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Voice35Years: The start of something new

UNREST: youths overturn a police van in Brixton at the height of the riots

ALTHOUGH THE Voice newspaper was launched one year after the infamous Brixton riots of 1981, the newspaper was still giving coverage to the aftermath of the disturbance which was to be a turning point in the period of social unrest between the black community and the police.

The riots on the streets of Brixton lasted for three days in April 1981 when a confrontation between protesters and the Metropolitan Police erupted on Friday, April 11 and lasted until Sunday, April 13, resulting with more than 300 injuries to police and protesters, more than 100 vehicles damaged and 82 people arrested.

The riots came after the Met had launched ‘Operation Swamp 81’, a strategic manoeuvre to reduce crime in Lambeth, south London by using surprise raids by the Special Patrol Group (SPG) which would stop and search people who were suspected of committing crimes.


The Voice Newspaper

Popularly known as the Sus Law, the raids netted quite a number of arrests by the police, but its heavy use was criticised by the African Caribbean community who felt the police was disproportionately using it against black youths.

One of the many protests about these police arrests led to a confrontation in Railton Road on April 10 in which a black youth was bundled into a police car and people descended on the police demanding his release.

Tension then rose during the night as more officers were brought into the area and by the next day the riots began with the first vehicle being set alight and the police battling rioters who responded with bricks, bottles and petrol bombs.

A public inquiry into the riots was launched in the same month lead by Lord Scarman and when the report was finally published in November 1981, it outlined overwhelming evidence of the disproportionate and indiscriminate use of ‘stop and search’ powers by the police against black people.

A new code for police behaviour was put forward and later established in the Police and Criminal Evidence Act. One year later, the aftermath of the riots was still being felt as the front page headline in The Voice on October 2, 1982, read: ‘Charged – Six SPG officers to face trial’.

CONTROVERSIAL

The story was about six members of the controversial Special Patrol Group – five men and one woman – who were to face charges of assault and conspiracy to pervert the course of justice during the Brixton riots.

The charges related to an incident involving three black youths during the disturbances of April 1981 and the victims were not named on magistrates orders for their “own safety”. The story went on to say the six were bailed to appear at Horseferry Road Magistrates’ Court, which has since been replaced by Westminster Magistrates’.

Another story on the front page carried a headline ‘Job for Delroy’ which was a report on the news that 34-year-old Delroy Brown had started work for the first time in three years. Brown had been found guilty of possession of an offensive weapon, but the Old Bailey judge gave him a conditional discharge and agreed to find him a job. Three weeks later, he picked up a job at the National Car Parks and Delroy was quoted: “It’s great to be a working man again.”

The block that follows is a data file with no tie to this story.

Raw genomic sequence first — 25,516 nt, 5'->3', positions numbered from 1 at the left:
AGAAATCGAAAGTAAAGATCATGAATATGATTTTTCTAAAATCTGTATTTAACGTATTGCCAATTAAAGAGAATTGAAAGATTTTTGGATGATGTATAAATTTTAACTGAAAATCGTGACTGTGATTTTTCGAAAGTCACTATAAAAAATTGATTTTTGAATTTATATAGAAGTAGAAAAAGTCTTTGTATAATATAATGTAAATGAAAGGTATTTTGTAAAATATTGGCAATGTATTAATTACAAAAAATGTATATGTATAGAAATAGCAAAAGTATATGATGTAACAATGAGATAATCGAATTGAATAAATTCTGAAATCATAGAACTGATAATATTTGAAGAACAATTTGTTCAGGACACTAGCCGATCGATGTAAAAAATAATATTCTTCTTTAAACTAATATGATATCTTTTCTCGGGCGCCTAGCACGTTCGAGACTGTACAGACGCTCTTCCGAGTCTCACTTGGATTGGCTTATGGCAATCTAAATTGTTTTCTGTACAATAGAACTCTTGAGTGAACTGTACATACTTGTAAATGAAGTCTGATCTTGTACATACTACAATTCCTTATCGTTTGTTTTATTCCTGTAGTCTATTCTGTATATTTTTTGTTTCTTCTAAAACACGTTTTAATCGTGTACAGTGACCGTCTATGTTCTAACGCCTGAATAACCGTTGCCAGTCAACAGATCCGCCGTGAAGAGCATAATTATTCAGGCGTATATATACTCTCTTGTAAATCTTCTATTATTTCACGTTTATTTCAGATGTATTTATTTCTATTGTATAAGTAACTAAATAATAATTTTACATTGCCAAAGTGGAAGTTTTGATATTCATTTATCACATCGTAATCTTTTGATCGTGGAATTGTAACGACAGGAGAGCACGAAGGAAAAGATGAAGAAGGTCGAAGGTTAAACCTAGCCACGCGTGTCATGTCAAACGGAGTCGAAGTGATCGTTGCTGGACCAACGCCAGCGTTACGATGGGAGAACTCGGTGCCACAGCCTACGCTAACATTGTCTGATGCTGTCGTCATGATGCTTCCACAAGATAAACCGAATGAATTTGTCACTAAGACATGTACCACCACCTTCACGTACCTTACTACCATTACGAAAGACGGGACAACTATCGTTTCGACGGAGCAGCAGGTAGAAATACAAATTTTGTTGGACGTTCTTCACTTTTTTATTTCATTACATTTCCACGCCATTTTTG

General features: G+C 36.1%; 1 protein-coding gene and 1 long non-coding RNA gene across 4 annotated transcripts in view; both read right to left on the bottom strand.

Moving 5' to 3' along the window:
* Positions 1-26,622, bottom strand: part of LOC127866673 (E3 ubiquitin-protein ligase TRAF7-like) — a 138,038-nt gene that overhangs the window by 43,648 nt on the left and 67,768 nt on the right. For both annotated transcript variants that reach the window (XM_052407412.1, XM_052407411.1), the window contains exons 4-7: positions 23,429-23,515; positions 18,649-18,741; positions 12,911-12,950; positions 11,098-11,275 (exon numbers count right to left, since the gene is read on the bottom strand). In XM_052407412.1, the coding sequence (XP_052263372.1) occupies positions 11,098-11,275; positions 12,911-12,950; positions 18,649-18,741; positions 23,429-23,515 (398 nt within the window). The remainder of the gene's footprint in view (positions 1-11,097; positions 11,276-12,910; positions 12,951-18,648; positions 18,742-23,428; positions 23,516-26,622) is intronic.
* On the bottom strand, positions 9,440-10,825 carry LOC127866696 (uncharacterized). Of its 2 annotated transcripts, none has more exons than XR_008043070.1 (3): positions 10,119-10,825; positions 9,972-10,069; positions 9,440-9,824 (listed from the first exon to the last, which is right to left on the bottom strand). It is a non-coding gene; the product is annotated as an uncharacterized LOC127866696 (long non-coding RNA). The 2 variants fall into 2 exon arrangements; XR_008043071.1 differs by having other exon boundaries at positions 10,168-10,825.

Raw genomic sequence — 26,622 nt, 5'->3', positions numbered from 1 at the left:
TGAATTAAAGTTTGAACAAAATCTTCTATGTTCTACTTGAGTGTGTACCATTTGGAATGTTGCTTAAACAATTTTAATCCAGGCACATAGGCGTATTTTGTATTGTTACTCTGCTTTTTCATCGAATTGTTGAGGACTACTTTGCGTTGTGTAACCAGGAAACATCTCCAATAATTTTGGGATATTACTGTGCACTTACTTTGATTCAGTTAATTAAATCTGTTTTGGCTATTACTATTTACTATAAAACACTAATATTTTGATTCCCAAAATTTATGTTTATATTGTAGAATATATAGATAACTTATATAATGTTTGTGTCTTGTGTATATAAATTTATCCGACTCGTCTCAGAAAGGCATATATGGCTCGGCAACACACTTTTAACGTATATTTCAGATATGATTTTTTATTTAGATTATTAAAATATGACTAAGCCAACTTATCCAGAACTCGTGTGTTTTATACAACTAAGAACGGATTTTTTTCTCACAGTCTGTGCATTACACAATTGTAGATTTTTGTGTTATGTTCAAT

On page two of the same edition, the winner of the Miss Afro-West Indian 1981, Audrey Beharie, was pictured taking full advantage of a prize trip to Barbados. She was accompanied by her chaper- one and the 21-year-old beauty queen noted that it was the first time she had been to the Caribbean.


Paul Boateng campaigning before being elected as MP for Brent South in 1987

Also on the page was another story that Haringey residents are being urged to demand better health care service by Councillor Maureen Dewar, who chaired the Save Haringey Hospitals Committee. Councillor Dewar made the call as the “new health authority will be discussing their strategy for hospitals in the borough”.

ADEQUATE

This was as the two main hospitals – then The Prince of Wales and St Ann’s – were being run down with accident and emergency units being closed. Councillor Dewar said: “I am urging local people to write in and demand that Haringey retains adequate hospital facilities.”

On page three, the lead story headline was ‘Black barrister stabbed’, which reported the sad story of the death of 47-year-old Ashanti, Ghana born Malik Owusu, who was fatally stabbed outside his flat in Pym House, Overton Road, Brixton.

The incident happened when Owusu, who had been called to the bar a year before, chased two youths who had snatched a pendant from a woman worth £1,000. He had confronted the youths, but one brandished a knife stabbing Owusu in the chest and fled. Two youths were later arrested and charged with his murder.

His wife, Julie Owusu had told The Voice: “I just hope they never come out of prison.” Another story on page three reported that despite opposition from Michael Foot and Denise Healey, the Labour Party leader and deputy leader respectively, Paul Boateng has been endorsed by the party’s National Executive Committee (NEC) as the prospective parliamentary candidate for Hemel Hempstead.

The NEC voted 16 to nine to endorse Boateng despite further opposition from the Hemel Labour party. Boateng was to later go on and create history as one of the first four black and Asian MPs to be elected to Parliament in June 1987 along with Bernie Grant, Diane Abbott and Keith Vaz. He was later elected to the House of Lords.

The Voice is celebrating its 35th birthday this year. Share your Voice memories, comments and birthday wishes on social media, using the following hash tag: #Voice35Years

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